JONATHAN COOK: The many things everyone can do to keep the economic ball rolling
Companies and wage earners should step up to help save jobs and preserve livelihoods
Save the jobs! The priority for entrepreneurs now is to preserve as many livelihoods as we can. Many small businesses and gig workers face ruin in the coming weeks, with the potential economic damage rivalling the health threat, so our response should be as urgent as for the health threat.
Here are some things to do, some of which we may want to continue after this tsunami of suffering is over. If you have a secure income:
- Keep paying your domestic or garden staff, even if you decide they should not come to work — there is nowhere else to get a job right now.
- Don’t cancel your monthly payments and subscriptions, even if you can’t use them, or else your providers may not survive. Think gyms, social clubs, children’s after-school activities.
- Try buying gift vouchers from anywhere you would normally have spent money. This gets cash into their hands now, when they need it most. Think restaurants, coffee shops, fitness trainers, and hair and beauty salons.
- Don’t claim refunds for cancelled entertainment.
- Donate! There will be hunger and desperation in coming months, beginning already with school students who used to get their main meals at school.
If you own a company with secure revenue:
- Revise your strategy on the assumption that this may last 18 months.
- Wherever possible source from small businesses.
- Support social distancing, obviously. If your staff can work remotely, they should. Train and equip your front office staff responsibly.
- Be accommodating with sick leave and childcare requirements. Some staff have no good options for children who are suddenly at home, so if possible let them change their working hours. Sending children (who may be asymptomatic carriers) to grandparents is dangerous as infected elderly people are at much higher risk of dying.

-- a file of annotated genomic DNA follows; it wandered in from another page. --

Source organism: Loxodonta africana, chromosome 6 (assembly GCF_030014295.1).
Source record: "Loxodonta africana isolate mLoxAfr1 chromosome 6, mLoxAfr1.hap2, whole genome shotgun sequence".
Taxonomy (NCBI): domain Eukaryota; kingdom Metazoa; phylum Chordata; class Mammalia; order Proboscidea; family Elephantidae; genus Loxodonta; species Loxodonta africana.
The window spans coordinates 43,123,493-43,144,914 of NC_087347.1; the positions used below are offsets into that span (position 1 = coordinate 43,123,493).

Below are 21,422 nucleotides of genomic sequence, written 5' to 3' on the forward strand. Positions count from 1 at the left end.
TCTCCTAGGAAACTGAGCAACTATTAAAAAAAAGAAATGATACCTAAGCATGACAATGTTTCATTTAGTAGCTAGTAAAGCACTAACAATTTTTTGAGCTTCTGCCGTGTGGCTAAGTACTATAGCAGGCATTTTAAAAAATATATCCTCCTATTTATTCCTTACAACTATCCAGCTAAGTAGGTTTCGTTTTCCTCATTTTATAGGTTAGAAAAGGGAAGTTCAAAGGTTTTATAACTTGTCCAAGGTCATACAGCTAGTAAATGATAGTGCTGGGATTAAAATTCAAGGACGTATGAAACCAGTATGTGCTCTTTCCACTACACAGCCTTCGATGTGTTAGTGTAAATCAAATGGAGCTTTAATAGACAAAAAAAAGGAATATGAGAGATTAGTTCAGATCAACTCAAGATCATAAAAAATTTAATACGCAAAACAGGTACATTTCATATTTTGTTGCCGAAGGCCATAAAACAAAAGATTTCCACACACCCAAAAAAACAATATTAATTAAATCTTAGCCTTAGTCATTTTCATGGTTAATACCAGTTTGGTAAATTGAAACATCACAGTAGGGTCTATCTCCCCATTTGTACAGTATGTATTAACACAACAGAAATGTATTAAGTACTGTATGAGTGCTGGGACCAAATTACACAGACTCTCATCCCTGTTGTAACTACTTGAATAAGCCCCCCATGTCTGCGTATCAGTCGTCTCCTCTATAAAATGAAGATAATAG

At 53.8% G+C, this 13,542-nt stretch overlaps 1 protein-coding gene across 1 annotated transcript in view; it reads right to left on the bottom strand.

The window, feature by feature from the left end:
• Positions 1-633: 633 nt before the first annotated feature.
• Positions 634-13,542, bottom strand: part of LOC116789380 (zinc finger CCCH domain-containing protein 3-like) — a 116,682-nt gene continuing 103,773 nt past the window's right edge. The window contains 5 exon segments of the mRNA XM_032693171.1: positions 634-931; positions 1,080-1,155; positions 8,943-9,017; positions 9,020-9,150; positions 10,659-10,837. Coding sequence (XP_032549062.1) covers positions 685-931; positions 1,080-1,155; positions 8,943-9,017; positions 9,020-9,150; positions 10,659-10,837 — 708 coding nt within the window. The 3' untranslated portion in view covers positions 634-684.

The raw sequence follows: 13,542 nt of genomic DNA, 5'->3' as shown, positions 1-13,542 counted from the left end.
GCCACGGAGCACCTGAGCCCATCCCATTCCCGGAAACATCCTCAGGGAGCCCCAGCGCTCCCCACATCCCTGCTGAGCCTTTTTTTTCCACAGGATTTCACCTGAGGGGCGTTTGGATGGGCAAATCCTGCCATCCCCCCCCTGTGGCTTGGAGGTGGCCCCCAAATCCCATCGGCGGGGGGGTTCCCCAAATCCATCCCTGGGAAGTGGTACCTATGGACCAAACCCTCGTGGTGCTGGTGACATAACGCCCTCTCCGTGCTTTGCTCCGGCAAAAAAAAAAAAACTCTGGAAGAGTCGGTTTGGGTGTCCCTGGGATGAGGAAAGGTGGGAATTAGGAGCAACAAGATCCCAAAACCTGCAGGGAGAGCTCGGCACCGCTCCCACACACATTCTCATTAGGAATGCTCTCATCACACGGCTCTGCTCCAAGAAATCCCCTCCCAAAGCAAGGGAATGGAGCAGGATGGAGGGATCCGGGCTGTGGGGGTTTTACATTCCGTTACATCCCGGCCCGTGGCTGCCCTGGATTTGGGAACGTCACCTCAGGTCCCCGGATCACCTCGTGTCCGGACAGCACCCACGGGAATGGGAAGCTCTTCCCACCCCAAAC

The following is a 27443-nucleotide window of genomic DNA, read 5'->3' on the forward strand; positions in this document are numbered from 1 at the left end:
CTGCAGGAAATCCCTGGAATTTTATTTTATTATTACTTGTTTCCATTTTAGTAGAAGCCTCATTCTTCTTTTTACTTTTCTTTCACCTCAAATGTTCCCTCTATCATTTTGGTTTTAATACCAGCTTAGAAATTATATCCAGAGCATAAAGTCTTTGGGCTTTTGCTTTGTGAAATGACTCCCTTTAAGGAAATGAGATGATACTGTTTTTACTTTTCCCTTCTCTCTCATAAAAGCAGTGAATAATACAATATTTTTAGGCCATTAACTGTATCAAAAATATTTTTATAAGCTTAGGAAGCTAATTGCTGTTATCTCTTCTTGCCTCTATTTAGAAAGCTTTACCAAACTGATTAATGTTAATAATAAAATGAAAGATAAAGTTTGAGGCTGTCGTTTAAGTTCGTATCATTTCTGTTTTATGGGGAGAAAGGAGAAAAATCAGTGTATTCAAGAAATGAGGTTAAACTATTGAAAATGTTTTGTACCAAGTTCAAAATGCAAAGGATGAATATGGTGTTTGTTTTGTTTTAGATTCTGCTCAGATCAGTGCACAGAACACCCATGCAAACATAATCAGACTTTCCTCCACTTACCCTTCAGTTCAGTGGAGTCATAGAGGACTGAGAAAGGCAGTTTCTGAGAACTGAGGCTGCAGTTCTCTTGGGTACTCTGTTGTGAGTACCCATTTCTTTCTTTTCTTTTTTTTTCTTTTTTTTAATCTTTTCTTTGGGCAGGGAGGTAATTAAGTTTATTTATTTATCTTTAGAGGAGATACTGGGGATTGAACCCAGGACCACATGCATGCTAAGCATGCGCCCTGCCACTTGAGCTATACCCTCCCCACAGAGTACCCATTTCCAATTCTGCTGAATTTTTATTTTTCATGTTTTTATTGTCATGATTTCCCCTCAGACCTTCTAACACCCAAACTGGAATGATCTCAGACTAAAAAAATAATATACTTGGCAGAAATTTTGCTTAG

- Be accommodating with clients, especially if they have to close their businesses temporarily. A client kept afloat now is a client you will still have afterwards. This is especially relevant for landlords.
- Buy services in advance to boost their cash flow. If your staff have a regular coffee shop or lunch outlet, buy a few hundred vouchers now, and use them as staff rewards in future. Make flexible travel bookings.
- And of course look for business opportunities. I heard of a mining equipment manufacturer that is switching to making ventilators.
If your company is in trouble:
- Conserve cash at all costs, as soon as possible. Don’t wait another minute to cut every expense that is not absolutely essential. Plan for months or even a year. It will be too late to cut when your cash is gone. Let go unsustainable products, however precious. If the costs of staying open will sink you, and there are no alternative products or markets, you may need to close now while you still have food for your family and capacity to restart when things improve. That’s the toughest call. AMI offers a free “virtual business survival boot camp” webinar to help with tasks like risk forecasting. https://www.africanmanagers.org/event/covid19-virtual-business-survival-bootcamp/
- Talk openly and honestly with staff and suppliers now. It is better (if possible) that all staff take a big temporary pay cut and still have jobs after the shutdown. In SA there is provision in the Unemployment Insurance Fund (UIF) regulations for staff to claim if their employer has to reduce the hours they work — this could save jobs.
- Likewise, warn landlords and other creditors that payments may be late, and come to an arrangement if at all possible. Don’t just default without warning.
- Look for new markets. Can you go online?
Above all, spread compassion. We all need love, honesty and service from each other as we face our generation’s big test.
• Cook is chair of the African Management Institute (AMI). This column was co-written by Paul Cook, co-founder and MD of Silvertree Holdings.